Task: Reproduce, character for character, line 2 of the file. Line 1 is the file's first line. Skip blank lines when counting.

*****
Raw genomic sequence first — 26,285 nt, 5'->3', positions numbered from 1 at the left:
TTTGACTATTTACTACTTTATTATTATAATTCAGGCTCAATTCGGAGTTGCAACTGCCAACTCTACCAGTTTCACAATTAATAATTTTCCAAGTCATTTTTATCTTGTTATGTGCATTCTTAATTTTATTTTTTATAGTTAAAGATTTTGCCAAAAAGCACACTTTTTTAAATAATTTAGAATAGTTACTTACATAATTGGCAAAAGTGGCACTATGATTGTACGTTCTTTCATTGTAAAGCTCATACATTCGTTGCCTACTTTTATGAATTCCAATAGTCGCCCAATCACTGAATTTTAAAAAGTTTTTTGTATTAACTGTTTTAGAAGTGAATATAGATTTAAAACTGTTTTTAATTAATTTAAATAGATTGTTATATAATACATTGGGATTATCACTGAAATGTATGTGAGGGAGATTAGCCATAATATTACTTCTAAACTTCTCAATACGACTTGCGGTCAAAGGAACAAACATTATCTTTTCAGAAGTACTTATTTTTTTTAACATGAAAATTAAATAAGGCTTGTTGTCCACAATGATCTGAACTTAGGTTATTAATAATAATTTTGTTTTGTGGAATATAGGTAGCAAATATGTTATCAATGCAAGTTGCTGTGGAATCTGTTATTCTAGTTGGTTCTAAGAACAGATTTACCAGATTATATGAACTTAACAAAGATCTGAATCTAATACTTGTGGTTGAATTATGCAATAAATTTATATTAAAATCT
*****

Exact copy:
TTTGACTATTTACTACTTTATTATTATAATTCAGGCTCAATTCGGAGTTGCAACTGCCAACTCTACCAGTTTCACAATTAATAATTTTCCAAGTCATTTTTATCTTGTTATGTGCATTCTTAATTTTATTTTTTATAGTTAAAGATTTTGCCAAAAAGCACACTTTTTTAAATAATTTAGAATAGTTACTTACATAATTGGCAAAAGTGGCACTATGATTGTACGTTCTTTCATTGTAAAGCTCATACATTCGTTGCCTACTTTTATGAATTCCAATAGTCGCCCAATCACTGAATTTTAAAAAGTTTTTTGTATTAACTGTTTTAGAAGTGAATATAGATTTAAAACTGTTTTTAATTAATTTAAATAGATTGTTATATAATACATTGGGATTATCACTGAAATGTATGTGAGGGAGATTAGCCATAATATTACTTCTAAACTTCTCAATACGACTTGCGGTCAAAGGAACAAACATTATCTTTTCAGAAGTACTTATTTTTTTTAACATGAAAATTAAATAAGGCTTGTTGTCCACAATGATCTGAACTTAGGTTATTAATAATAATTTTGTTTTGTGGAATATAGGTAGCAAATATGTTATCAATGCAAGTTGCTGTGGAATCTGTTATTCTAGTTGGTTCTAAGAACAGATTTACCAGATTATATGAACTTAACAAAGATCTGAATCTAATACTTGTGGTTGAATTATGCAATAAATTTATATTAAAATCT